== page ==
The nurse paged my doctor and we waited for her to call back. I still wasn't worried or convinced; having the baby is the doctor's decision, not the nurse's and I was barely 37 weeks along. Or 36, because there were two due dates in my file. One based on fetal growth (very big!) and one based on LMP dates.

But in less than an hour after arriving it was decided that I would be leaving Texas Children's with a brand spankin' new baby!

My blood pressure was going up, up, up. Not that being told that you're about to have a baby will do that to you or anything...The nurse kept having me lay my head back and close my eyes. I know at one point my blood pressure was 160/115. Which I googled. And saw that is classified as severely high during pregnancy. Unfortunately, the baby's heart rate kept dropping from the 160s to the low 80s. 

I wasn't scared or nervous. I really didn't have time to be. I got to the hospital around 3, and by 4:15 I was being moved to a surgery-prep room. If I hadn't already planned on a c-section, I would have been frantic. But I'd had plenty of time to prepare for the method of getting the baby into this world and I was OK with that. 

Poor David. He kind of didn't know what was going on! I called him at four and asked him to go pick up Georgia and pack a bag for me "just in case". I didn't want to tell him over the phone because I didn't want him to worry or drive too fast to get there. He had to leave a meeting in downtown Houston, drive to our neighborhood to get Georgia, come home and pack a bag for me and one for Georgia (unbeknownst to me, my mom had called him and told him this would be a "good idea"), then drive back into Houston to the med center. I think he and Georgia got to my room at about 5:45.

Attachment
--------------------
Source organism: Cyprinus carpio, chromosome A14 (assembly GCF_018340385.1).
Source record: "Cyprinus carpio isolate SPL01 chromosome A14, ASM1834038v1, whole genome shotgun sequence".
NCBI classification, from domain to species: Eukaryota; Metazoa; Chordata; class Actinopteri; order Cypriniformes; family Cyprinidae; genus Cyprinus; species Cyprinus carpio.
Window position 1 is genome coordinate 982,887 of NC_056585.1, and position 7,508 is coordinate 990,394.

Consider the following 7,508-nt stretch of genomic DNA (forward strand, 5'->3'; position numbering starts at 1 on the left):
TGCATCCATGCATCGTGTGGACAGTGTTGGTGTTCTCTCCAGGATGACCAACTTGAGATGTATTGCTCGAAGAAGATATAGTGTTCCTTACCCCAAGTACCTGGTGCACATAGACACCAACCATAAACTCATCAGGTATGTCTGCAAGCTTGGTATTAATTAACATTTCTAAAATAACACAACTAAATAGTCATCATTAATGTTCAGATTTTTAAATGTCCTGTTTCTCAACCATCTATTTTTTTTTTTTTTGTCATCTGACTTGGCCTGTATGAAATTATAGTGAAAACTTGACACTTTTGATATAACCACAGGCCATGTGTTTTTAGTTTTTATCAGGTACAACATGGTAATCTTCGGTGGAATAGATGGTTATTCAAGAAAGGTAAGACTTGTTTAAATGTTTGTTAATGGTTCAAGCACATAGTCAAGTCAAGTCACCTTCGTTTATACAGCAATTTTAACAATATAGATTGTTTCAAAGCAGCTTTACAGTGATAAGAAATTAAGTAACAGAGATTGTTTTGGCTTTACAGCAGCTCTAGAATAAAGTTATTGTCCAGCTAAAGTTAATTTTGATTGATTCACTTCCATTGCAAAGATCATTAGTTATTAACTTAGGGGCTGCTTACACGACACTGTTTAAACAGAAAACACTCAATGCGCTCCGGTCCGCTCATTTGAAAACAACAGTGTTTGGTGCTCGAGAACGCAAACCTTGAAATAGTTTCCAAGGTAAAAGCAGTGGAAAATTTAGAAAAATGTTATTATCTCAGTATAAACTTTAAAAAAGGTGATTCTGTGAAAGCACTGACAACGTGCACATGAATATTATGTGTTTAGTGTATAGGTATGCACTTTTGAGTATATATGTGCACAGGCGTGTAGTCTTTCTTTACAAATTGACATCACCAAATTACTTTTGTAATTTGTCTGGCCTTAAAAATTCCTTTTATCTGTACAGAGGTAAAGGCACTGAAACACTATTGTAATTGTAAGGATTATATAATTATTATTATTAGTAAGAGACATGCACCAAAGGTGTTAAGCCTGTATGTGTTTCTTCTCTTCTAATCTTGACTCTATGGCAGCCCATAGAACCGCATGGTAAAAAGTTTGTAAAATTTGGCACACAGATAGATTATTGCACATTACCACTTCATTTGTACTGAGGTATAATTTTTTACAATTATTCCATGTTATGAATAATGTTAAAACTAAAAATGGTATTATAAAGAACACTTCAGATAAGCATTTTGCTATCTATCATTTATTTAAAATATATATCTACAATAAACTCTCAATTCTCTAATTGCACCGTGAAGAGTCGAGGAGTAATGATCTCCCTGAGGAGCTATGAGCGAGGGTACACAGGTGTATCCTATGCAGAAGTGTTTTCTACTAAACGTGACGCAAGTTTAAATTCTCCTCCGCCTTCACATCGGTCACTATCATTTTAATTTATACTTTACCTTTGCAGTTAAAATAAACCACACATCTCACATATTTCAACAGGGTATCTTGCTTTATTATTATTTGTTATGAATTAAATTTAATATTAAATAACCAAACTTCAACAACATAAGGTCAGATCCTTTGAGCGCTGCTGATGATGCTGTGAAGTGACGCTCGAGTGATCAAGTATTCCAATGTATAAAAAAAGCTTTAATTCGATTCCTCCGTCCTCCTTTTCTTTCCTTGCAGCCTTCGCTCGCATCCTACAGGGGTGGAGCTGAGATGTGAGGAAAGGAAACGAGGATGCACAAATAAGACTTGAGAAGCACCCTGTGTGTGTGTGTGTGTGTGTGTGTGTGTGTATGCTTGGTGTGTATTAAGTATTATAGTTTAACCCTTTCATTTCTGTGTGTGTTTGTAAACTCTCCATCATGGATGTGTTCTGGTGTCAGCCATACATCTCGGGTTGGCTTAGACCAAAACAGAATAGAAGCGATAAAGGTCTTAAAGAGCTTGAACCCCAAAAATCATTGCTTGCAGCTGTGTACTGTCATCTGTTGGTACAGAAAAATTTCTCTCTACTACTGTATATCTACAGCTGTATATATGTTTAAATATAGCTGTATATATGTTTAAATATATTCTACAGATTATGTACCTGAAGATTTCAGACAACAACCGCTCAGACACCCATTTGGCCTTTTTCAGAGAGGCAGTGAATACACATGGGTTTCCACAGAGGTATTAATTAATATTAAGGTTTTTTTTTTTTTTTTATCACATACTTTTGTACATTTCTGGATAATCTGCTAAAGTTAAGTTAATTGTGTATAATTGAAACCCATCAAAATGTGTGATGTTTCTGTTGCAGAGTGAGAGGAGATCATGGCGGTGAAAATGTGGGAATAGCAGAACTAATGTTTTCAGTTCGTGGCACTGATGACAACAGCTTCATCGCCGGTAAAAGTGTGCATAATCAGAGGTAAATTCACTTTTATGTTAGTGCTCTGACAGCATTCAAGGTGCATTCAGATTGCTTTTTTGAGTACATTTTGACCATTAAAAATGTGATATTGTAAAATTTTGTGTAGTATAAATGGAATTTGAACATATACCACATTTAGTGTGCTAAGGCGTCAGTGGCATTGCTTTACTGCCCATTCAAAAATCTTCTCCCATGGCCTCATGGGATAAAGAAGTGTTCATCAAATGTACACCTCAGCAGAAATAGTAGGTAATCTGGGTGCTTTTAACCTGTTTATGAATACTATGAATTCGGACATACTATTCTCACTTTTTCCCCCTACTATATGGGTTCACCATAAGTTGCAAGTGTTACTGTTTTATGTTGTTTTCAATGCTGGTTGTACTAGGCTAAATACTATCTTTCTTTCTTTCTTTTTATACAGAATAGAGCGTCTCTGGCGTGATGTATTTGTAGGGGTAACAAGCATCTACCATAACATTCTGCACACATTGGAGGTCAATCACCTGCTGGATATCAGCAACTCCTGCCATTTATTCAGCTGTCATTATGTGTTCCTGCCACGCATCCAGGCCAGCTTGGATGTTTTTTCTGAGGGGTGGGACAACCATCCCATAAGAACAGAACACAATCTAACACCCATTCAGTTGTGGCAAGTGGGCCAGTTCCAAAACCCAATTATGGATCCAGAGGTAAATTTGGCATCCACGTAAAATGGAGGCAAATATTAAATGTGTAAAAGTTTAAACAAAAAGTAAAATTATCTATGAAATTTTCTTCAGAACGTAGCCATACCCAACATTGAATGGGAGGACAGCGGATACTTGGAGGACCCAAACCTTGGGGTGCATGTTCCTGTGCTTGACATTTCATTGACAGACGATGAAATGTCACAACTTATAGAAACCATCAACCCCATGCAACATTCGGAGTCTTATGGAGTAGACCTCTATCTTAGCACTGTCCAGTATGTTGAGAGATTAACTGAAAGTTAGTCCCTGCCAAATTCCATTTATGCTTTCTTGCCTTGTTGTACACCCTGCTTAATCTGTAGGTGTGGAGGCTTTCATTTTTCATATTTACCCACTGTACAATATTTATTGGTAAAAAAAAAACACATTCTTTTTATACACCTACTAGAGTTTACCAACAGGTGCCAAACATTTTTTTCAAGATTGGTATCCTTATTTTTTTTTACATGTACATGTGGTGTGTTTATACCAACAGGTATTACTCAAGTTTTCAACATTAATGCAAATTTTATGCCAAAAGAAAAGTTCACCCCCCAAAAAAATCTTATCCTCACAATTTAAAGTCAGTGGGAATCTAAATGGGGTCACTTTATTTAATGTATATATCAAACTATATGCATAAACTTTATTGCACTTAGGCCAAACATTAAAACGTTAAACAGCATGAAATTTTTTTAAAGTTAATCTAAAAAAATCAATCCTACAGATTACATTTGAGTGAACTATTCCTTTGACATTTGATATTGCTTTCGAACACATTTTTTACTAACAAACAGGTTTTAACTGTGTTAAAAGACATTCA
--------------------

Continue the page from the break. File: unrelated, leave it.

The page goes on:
My mom called two of my aunts who live about an hour away because we needed someone to take care of Georgia. I definitely wanted her to be at the hospital so she could see me before surgery and hopefully see the baby right away. All of my friends who might have been available (i.e. do not work) have kids so wouldn't have been able to come to the hospital to watch her. We also wanted her to spend the night with family. Fortunately, my uncle and my aunt were both able to come right away.

I got to spend time cuddling with Georgia before I went to surgery. I was so happy for that time. Since I'd felt so bad the couple of days before we didn't get our usual cuddles in! Even while we were talking about the baby, none of it felt real! I still wasn't convinced we were going to have a baby!

My wheelchair rolled into surgery at 6:24 p.m. I guess I have a thing for needing to know exactly what time it is when a baby is involved, because I vividly remember looking at the clock for the exact time (1:15:15) that Georgia was born. And in surgery, they call out times for everything.